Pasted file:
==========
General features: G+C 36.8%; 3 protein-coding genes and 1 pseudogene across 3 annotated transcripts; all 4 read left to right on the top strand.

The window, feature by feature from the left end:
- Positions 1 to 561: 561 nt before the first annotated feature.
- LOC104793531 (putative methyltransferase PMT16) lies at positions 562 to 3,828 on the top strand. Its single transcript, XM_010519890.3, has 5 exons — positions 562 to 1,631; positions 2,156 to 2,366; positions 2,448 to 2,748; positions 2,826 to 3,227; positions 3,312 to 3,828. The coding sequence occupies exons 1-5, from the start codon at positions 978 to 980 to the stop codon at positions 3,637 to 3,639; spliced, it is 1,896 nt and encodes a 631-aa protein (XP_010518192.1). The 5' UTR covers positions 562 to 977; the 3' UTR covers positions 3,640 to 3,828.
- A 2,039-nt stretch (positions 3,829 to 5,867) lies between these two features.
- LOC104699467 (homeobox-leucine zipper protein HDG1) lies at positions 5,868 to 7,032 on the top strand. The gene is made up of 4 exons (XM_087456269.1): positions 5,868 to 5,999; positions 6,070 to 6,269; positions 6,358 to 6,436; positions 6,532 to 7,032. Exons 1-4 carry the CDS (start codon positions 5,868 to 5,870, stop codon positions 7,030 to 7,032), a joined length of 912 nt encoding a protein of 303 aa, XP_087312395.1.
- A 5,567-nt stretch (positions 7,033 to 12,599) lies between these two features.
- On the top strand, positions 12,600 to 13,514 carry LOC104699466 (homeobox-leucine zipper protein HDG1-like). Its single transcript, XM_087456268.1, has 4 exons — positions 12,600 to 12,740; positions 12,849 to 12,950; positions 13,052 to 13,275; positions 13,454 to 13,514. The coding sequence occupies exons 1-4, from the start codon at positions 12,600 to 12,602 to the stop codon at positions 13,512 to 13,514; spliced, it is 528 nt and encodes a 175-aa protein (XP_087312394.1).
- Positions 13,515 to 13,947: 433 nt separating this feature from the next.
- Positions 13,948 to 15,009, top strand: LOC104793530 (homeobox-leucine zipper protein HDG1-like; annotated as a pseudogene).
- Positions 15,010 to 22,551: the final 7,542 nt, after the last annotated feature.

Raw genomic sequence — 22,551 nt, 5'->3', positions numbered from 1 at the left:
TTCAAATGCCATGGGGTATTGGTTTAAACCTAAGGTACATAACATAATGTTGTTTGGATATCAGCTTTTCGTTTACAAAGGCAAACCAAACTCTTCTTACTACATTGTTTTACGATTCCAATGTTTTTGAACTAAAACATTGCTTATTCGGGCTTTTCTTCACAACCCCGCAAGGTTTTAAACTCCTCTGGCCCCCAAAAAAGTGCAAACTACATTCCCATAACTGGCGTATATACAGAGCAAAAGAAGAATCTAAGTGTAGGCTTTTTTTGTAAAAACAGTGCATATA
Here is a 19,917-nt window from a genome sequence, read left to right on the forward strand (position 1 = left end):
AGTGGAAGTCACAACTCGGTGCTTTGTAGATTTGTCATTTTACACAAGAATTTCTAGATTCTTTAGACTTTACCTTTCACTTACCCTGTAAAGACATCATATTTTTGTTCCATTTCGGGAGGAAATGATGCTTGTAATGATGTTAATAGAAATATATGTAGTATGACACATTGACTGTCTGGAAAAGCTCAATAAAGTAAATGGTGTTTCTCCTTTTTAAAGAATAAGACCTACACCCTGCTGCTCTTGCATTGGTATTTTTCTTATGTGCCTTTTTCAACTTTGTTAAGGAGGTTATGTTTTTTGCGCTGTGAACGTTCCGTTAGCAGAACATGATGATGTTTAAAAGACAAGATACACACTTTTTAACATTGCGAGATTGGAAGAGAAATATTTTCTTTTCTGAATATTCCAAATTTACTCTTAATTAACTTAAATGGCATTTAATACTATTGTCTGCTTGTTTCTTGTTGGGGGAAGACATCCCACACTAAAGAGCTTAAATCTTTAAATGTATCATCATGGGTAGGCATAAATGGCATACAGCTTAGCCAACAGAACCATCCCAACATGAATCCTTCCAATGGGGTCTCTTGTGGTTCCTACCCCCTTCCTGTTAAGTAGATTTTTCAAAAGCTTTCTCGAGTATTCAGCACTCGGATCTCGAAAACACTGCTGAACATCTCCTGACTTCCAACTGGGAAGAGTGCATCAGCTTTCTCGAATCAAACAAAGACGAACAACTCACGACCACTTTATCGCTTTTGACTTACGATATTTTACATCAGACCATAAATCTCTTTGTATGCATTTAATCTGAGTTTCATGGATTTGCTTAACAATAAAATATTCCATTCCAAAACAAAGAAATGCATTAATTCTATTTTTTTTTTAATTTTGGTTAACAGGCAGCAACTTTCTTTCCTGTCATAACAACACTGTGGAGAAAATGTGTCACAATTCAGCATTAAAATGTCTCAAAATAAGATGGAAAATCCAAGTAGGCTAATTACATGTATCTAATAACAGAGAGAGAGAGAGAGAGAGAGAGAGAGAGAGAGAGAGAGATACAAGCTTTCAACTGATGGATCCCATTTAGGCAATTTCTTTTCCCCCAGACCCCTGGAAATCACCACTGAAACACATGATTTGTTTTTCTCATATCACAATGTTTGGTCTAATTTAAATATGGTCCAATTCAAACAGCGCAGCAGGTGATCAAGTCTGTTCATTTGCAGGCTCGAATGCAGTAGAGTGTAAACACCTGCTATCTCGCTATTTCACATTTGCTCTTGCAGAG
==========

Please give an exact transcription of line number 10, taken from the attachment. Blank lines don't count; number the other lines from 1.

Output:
- Positions 13,948 to 15,009, top strand: LOC104793530 (homeobox-leucine zipper protein HDG1-like; annotated as a pseudogene).